Doug Mc­Clellan

  • Max Bailey

    Simplified forms evocative of the sea and shore are the ingredients of the recent paintings of this artist who was born in Alaska and reared in Nova Sco­tia. Bailey’s style uses much of the neu­tral shape and surface of the hard-edge painters but at times the restraint will loosen certain areas to gain an infer­ence of nature or will depart from the plane to hint of volume as a dramatic note in the inherent flatness of the pic­ture. Fundy Rock III presents an im­mutable central form, a hard, flatly-painted black shape, and the softened forms around it convey the movements of waves. By using soft

  • “The Object Maker”

    Collected from south­ern California studios and galleries, this group of over 40 objects makes a re­spectable show, being as it is quite elegantly installed by yards of space. The hit of the show is a magnificent machine Akinomatic Gear Assembly by Lawrence A. Wahlstom, an amateur gadgeteer who has patiently assembled hundreds of gears, cogs, axles and oth­er parts, producing a machine that makes a very complex and enchanting business out of doing absolutely noth­ing but run. Somehow this craftsmanly earnestness mocks the absurdity of the machine age in a more penetrating way than the gag objects

  • Robert Bosworth

    Large, transparent watercolors that evoke an overall tranquility are the work of this Northwest architect-painter who has found his way toward the Orient through his admiration for Morris Graves. Tech­nically the works are akin to those fun experiments in which the paint, freely used, is allowed to find its own way but these are far removed from the juicy, happy accident approach to the medium. The colors, muted and thin, are unified by a very close value rela­tionship. The finished works are rubbed by hand to produce a silky finish and are framed meticulously, often in a panel series. The

  • Michael Seuphor

    Little of the formidable talents that make Seuphor a significant critic and poet-philosopher seem to come through in his drawings and collages. He is tasteful and unerring in his control of the linear strata that is the basis of most of the drawings and in such small works as Commencement a genuine excitement is created when the varying horizontals are displaced along the rising diagonal. But when he increases his scope with the inclusion of color or by expanding scale, his inventive capacities seem to wear thin. As an idea the series of related framed panels are a promising extension of an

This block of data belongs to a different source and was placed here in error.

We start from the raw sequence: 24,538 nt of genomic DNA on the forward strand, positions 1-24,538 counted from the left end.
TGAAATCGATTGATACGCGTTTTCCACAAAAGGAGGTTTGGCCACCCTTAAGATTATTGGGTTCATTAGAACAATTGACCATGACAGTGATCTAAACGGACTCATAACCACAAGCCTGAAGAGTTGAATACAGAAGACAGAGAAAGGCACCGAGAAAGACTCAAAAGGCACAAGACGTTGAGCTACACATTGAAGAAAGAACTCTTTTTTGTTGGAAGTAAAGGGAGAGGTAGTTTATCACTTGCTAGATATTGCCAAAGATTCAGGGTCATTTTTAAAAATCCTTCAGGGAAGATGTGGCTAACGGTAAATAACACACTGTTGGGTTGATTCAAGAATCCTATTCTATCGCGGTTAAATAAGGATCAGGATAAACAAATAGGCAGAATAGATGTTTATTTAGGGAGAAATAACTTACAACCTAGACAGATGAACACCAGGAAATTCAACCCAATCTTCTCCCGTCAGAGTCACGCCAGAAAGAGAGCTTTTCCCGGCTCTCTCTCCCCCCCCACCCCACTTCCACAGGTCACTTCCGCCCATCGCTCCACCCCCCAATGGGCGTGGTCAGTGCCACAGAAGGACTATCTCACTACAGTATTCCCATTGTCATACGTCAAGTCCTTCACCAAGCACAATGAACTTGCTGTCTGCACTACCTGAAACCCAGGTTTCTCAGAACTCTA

• Group Show

    A mixed show featuring smaller works that combines gallery artists with graphic works by Picasso, Lautrec, Kandinsky, Gauguin, Marini and others. Interesting among the supporting cast are the rather over­powering technical displays in an em­bossed color print by Silva, La Ley des Mas Fuentes’, Erna Bowman’s seri­graph The Earth is Burning, a strong thing but a little too stylish to be a good old-fashioned world-ender, a small but tactiley explosive Lee Hill, and the always fresh ceramic sculptures of Vallien.

    ––Doug Mc­Clellan


  • William Brown

    This figurative painter has fielded an exhibi­tion of consistently good paintings that show his innate sense of the pictorial. Brown finds much relevance in the vision of the early part of the century and makes a use of the Intimist view of the world and the Fauve’s sense of independent color that seems genuinely contemporary. Within the show there are two approaches, that of Brown-small and that of Brown-magnified. In the smaller works the composition is tight with an interlocking of object and space into bite-sized shapes. Only in the larger paintings can the idea of a “back­ground” be sensed.

  • George Herms

    What is there about a Victorian postcard of two silly women looking beautiful? Is it a gas? Is it proper to look in private shrines containing private jokes and relics and funky memorabilia? If so, is it proper to do so in Pasadena? Does lettering on things make it undemocratic because it excludes non-readers? Does it mean you have a dirty mind if you think the things in an art show might be dirty? Is “melt­ed plastic bottle” a durable art mate­rial? Pure?

    ––Doug Mc­Clellan

  • Frank Sardisco

    The rich­ness and glow of heavy glazes over elab­orate underpainting are the language of this younger painter. Fresh from a one­-man show at the Pasadena Art Museum, Sardisco expands his material to in­clude many smaller works which add to the sense of range within the style he has chosen. Typical would be Re­flections, a near-monochrome of deep red activated by textural variations that become soft shapes. The value range is close, almost monotonous, so that texture and color subtleties can smolder effectively. But as long as the sense of value and shape must be subordinate to the textural